To be successful in today’s economy, companies need to step up their recruitment skills. One way to do that is to use pre-employment evaluations. When done carefully, these tests can shed light on a candidate’s suitability and help you make better hiring decisions.
Knowledge tests are used to assess an applicant’s theoretical or technical mastery of specific areas. A web programmer, for example, may be asked about common coding languages and formulas. Knowledge exams commonly appear in multiple-choice question formats. Other formats include written essays, analogies, and fill-in-the-blank questions. These types of assessments are highly useful for professions that require specialized skills and knowledge.
Unfortunately, a job knowledge test fails to measure the candidate’s learning ability. A highly intelligent applicant may have difficulty adjusting to new concepts. On the other hand, a candidate with limited knowledge may prove to be a fast learner in the long run. In addition, while knowledge tests can rank applicants based on theoretical knowledge, knowing something in theory is still different from putting it into practice.
Cognitive ability tests
Cognitive ability tests offer insight into a candidate’s general mental ability which is directly linked to job performance. Classic cognitive tests measure the following areas:
- Numerical reasoning — determines the ability to analyze and interpret numerical and statistical data. Candidates are asked to compute percentages, complete a number series, and solve different types of arithmetic problems.
- Verbal reasoning — measures reading comprehension and critical analysis skills. It involves text passages with questions that are commonly in the ‘True, False, Cannot Say’ multiple-choice format.
- Abstract reasoning — tests the ability to understand abstract ideas. It often consists of questions related to visual diagrams and numerical sequences.
- Spatial awareness — makes use of patterns and shapes to assess a candidate’s problem-solving skills. Common questions involve visualizing 2D and 3D cubes, identifying mirror Images, connecting or adding shapes together, or analyzing different perspectives.
Like knowledge tests, cognitive assessments do not reflect the person’s learning ability and field performance. While intelligence is a prime predictor of a candidate’s performance, don’t base your hiring decisions on cognitive and knowledge tests alone. Time and practice can always improve a candidate’s scores.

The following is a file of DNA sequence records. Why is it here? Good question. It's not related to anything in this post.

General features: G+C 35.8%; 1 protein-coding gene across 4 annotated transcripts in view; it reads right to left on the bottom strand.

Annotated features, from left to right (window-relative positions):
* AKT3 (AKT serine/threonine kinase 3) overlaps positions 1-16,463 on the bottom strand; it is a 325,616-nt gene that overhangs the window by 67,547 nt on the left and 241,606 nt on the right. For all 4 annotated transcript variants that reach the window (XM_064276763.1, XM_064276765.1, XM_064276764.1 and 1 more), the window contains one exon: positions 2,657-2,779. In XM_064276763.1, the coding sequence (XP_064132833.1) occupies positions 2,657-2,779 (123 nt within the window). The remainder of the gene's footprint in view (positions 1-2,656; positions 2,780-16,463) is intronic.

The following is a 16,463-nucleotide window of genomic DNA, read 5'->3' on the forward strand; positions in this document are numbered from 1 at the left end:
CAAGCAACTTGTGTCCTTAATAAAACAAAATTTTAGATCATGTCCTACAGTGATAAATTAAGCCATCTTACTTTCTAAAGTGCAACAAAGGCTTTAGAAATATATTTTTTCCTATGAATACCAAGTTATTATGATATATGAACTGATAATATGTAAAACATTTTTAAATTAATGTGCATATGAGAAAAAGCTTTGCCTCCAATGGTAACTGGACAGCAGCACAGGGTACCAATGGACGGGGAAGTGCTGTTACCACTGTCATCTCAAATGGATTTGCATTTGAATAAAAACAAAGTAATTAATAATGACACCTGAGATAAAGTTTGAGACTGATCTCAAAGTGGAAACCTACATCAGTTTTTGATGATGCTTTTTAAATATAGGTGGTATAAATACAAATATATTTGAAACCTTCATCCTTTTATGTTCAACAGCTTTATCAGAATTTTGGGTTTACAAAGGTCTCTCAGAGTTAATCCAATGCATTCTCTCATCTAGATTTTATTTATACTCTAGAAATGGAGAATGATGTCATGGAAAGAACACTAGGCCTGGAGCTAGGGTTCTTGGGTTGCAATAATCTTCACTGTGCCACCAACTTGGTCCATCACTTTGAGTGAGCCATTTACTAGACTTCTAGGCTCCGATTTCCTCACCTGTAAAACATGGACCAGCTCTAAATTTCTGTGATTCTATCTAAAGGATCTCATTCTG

An integrity test is designed to evaluate a candidate’s honesty and reliability. They can save companies from hiring disrespectful and irresponsible employees. A lack of integrity is often linked to undesirable behaviors including violence, theft, tardiness, and other disciplinary issues.
There are two common types of integrity tests: overt and covert. Overt tests consist of questions that explicitly ask a candidate’s involvement with illegal behavior (theft, drug use, fraud). Covert tests, on the other hand, assess a candidate’s diligence and commitment. When combined, both types can help you identify what kind of employee you’re dealing with and if they suit your company’s goals.
The downside is people don’t always tell the truth. The transparent nature of an integrity test makes it easy for applicants to choose the obviously correct answer, even if it does not apply to them. As such, the results should always be taken with a grain of salt. Instead of defining people by their past actions, employers should also consider the candidate’s ability to change.
Aptitude and personality tests for applicants are critical to the recruitment process. They can significantly narrow down your pool of candidates and save you a lot of time and energy. On the other hand, relying too much on scores can hinder you from hiring the best people. Your hiring decision should still be based on the complete sum of a candidate’s skills, personality, and adaptability.